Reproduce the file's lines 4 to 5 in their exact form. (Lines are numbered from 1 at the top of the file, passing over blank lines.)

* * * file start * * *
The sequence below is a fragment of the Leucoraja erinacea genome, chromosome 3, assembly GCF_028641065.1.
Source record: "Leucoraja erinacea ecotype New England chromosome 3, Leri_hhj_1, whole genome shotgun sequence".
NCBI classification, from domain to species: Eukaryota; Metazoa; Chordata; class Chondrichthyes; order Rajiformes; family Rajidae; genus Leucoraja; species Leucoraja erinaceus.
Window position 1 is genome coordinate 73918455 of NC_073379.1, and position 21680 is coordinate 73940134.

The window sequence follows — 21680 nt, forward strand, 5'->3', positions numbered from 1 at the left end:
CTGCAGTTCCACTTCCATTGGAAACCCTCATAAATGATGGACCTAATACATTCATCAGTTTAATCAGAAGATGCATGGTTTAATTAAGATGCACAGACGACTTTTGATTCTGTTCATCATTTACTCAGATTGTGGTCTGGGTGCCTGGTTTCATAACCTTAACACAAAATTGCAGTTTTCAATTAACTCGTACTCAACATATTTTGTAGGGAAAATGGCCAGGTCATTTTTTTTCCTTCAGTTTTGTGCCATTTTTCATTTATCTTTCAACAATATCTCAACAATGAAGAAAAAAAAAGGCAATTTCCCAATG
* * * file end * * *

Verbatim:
Window position 1 is genome coordinate 73918455 of NC_073379.1, and position 21680 is coordinate 73940134.

The window sequence follows — 21680 nt, forward strand, 5'->3', positions numbered from 1 at the left end: